Rain and Wildflowers

We may not enjoy it, but rain is normally an important and regular feature of our weather here in Dalgety Bay. So, when during April and May we had very little, we rejoiced in the dry and sunny weather for our Lockdown walks. But while we enjoyed the blue sky and sunshine, without regular rain the wildflowers that provide some springtime colour suffered along with the wildlife that depended on them. The previous blog on June 14 discussed the reasons for the absence so far this year of the wonderful display of Cornfield Annuals beside the Coastal Path at the Heritage Viewpoint that had been such a talking point from May onwards in 2019.

Indeed, the flower areas on both sides of the path and the bank behind the seat, as seen on June 2nd, were looking particularly dry and barren.

Close examination showed that there were nevertheless some plants growing low down and close to the soil - surviving despite the absence of rain. After such a long dry period June 3rd brought some 10mm of welcome rain and since then there have been other rainy days and nights giving a June total of 58 mm - over twice the combined April and May totals.

The effect of this rain on the path borders has been a rapid growth of those hardy plants and a very welcome return of colour from at least some of the Cornfield Annuals. As shown in the slide show below

As explained in the previous blog the planned supplementary seed sowing did not take place this spring, initially because of unsuitable weather and then because of Lockdown. All the flowers currently putting on such a good show for both passers-by and pollinating insects have therefore germinated from seed shed into the soil by the abundant flowers of summer 2019. This is of course why this suite of flowers were such a feature of cornfields before the advent of selective herbicides and the intensification of agriculture. Seeds shed from one year’s flowers were stimulated to germinate when the fields were ploughed and sown with grain crops each year. They did not need anyone to specifically sow them.

The flowers in bloom this year at the Heritage Viewpoint however lack the bright scarlet of the poppies, though there were some to be seen beside the Forth Bridge information board. Perhaps they were not so good at surviving the additional trampling along the path side that was a sensible response by walkers needing to improving the distance from others passing by on that section of path. This is confirmed by the Cornfield Annuals flowering at The Triangle where poppies are a feature except for where the footfall created a new path as people cut off the corner, perhaps to provide a greater distance when encountering others.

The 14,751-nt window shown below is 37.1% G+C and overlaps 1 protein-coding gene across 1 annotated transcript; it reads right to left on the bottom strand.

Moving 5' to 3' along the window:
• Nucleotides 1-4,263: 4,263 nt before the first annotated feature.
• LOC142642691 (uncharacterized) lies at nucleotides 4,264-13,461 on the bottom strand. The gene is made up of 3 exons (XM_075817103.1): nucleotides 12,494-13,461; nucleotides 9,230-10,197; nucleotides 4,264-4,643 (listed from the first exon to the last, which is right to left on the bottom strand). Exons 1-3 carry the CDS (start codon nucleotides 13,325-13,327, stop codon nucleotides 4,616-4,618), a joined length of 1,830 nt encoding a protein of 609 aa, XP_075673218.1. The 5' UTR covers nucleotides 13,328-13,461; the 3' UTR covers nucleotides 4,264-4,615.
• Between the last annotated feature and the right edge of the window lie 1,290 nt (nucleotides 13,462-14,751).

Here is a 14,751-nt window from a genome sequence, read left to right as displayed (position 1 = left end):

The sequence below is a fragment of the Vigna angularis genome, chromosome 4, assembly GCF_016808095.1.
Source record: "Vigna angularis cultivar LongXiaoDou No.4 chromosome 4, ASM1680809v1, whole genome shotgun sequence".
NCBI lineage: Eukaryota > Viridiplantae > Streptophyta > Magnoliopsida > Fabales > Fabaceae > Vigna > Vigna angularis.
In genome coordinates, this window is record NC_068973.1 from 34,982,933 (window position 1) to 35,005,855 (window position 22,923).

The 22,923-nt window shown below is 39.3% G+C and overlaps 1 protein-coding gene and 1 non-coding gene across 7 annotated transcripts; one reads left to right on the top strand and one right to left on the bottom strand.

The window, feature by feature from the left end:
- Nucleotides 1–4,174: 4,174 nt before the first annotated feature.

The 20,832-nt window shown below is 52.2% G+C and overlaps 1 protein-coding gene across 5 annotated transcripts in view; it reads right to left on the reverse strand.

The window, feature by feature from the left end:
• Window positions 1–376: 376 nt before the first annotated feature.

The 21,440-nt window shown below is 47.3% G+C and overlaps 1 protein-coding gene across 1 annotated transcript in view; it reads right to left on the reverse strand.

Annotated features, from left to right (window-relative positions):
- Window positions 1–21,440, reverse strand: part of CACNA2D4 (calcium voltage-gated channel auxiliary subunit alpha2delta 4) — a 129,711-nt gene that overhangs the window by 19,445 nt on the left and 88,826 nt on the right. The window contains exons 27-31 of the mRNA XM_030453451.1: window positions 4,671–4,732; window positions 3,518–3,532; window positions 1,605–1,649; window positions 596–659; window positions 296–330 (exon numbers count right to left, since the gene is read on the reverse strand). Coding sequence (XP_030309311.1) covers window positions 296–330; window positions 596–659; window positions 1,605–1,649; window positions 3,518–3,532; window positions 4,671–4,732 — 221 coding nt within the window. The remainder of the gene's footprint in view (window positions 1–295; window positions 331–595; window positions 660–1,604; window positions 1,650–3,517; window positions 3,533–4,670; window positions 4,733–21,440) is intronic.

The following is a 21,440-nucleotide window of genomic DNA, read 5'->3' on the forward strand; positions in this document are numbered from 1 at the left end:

The species that are now flowering so well at the Heritage Viewpoint are the other Cornfield Annuals; Cornflower; Scentless Mayweed; and Corn Marigold. They were also part of last year’s display of colour, but this year they are much shorter, reflecting the less time they had to grow following the ground preparation ready for seed sowing that had been done in January. For the 2019 flowering, seed sowing was at the end of August 2018 and plants were already well grown by the spring of 2019.

But is not just the plants beside the path that have benefited from the June rains. Some of the perennials like Viper’s Bugloss which were flowering in the dry conditions at the end of May have nevertheless put on further growth and flowering following the June rains, and others too are now growing and flowering. The changes can be seen by clicking on the slide show below.

While the Coastal Path in this section is still a bit narrow, it is possible to walk down to the Heritage Viewpoint without having to pass too close to others, especially as most people are very thoughtful about standing aside. So, if you have not had a chance yet to see and appreciate our efforts to provide both colour and valuable flowers for pollinators and other insects it is well worth making the effort. Meanwhile, it is also worth taking a closer look at the wildflower bank across the road from The Triangle as it has a good range of the established perennials in bloom.

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